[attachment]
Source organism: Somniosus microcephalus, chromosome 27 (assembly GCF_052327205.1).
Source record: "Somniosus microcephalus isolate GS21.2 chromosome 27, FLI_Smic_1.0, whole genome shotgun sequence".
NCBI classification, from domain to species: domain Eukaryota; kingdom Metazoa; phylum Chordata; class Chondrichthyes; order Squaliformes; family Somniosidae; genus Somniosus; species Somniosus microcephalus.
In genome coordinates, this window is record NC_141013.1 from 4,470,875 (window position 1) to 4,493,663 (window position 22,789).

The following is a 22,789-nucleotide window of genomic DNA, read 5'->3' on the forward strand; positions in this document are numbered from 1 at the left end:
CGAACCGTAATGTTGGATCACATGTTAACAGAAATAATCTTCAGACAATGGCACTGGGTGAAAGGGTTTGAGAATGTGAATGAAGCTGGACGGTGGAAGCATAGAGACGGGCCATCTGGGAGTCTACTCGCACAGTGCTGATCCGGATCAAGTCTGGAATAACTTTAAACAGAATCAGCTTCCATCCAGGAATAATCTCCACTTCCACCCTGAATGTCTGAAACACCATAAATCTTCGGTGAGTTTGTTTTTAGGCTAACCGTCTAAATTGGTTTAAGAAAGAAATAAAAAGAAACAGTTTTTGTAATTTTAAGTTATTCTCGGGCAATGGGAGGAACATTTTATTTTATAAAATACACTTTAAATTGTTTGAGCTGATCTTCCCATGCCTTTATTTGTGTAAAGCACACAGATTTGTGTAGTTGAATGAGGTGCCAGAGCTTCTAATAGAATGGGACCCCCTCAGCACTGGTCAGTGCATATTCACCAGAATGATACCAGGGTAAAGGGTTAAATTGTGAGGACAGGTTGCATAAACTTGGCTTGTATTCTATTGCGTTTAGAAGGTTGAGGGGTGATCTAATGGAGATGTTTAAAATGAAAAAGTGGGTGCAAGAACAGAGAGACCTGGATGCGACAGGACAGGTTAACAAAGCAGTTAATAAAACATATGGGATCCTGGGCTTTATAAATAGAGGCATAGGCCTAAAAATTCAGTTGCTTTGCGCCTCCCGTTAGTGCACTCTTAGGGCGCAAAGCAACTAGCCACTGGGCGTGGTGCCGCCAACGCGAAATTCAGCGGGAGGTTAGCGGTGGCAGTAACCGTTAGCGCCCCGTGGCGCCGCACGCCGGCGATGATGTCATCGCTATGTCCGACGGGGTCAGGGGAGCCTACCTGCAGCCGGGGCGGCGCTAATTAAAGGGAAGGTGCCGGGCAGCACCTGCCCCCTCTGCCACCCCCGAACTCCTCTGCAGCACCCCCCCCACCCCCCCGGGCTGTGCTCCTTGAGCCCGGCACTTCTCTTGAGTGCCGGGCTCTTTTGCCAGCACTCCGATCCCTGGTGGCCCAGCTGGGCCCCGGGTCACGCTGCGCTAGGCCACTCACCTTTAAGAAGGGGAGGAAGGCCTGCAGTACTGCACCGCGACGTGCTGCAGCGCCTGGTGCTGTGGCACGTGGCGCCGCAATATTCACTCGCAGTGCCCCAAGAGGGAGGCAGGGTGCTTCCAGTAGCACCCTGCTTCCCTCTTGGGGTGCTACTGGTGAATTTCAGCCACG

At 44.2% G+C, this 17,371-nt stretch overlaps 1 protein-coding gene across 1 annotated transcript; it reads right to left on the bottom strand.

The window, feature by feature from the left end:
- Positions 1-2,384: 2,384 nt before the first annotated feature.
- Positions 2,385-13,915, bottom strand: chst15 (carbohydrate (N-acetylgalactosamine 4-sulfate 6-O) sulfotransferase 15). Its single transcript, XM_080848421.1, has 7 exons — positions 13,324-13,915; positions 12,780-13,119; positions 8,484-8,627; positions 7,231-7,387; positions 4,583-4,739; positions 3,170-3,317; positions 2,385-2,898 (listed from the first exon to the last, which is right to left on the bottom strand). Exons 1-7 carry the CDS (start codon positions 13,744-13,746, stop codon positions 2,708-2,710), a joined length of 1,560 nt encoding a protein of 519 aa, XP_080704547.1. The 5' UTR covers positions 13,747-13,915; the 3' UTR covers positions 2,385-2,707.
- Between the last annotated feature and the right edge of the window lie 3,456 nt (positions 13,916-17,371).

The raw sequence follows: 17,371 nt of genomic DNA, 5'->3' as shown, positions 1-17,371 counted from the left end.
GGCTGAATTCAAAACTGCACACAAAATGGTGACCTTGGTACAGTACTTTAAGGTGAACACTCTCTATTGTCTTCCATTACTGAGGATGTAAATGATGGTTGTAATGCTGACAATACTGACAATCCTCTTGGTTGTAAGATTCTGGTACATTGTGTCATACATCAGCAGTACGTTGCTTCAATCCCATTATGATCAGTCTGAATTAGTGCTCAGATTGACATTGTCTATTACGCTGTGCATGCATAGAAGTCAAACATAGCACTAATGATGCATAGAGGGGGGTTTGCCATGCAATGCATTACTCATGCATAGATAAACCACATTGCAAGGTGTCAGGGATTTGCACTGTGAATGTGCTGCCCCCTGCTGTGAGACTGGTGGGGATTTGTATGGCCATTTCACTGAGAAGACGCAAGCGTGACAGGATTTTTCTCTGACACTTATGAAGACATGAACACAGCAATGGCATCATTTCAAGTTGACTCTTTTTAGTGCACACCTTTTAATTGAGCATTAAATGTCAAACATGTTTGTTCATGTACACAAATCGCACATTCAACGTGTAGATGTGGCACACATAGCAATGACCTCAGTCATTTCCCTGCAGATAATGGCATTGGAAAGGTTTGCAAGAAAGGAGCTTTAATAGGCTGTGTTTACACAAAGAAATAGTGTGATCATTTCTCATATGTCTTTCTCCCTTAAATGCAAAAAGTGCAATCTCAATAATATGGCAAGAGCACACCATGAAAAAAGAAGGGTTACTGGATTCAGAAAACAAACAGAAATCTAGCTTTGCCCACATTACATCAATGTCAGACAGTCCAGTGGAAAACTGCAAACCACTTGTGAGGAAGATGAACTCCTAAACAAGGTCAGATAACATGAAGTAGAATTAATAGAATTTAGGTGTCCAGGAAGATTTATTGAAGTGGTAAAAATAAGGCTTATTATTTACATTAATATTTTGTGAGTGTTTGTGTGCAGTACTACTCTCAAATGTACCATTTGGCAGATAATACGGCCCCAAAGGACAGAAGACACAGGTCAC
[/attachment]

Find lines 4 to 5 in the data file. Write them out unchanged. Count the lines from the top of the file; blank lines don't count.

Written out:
In genome coordinates, this window is record NC_141013.1 from 4,470,875 (window position 1) to 4,493,663 (window position 22,789).

The following is a 22,789-nucleotide window of genomic DNA, read 5'->3' on the forward strand; positions in this document are numbered from 1 at the left end: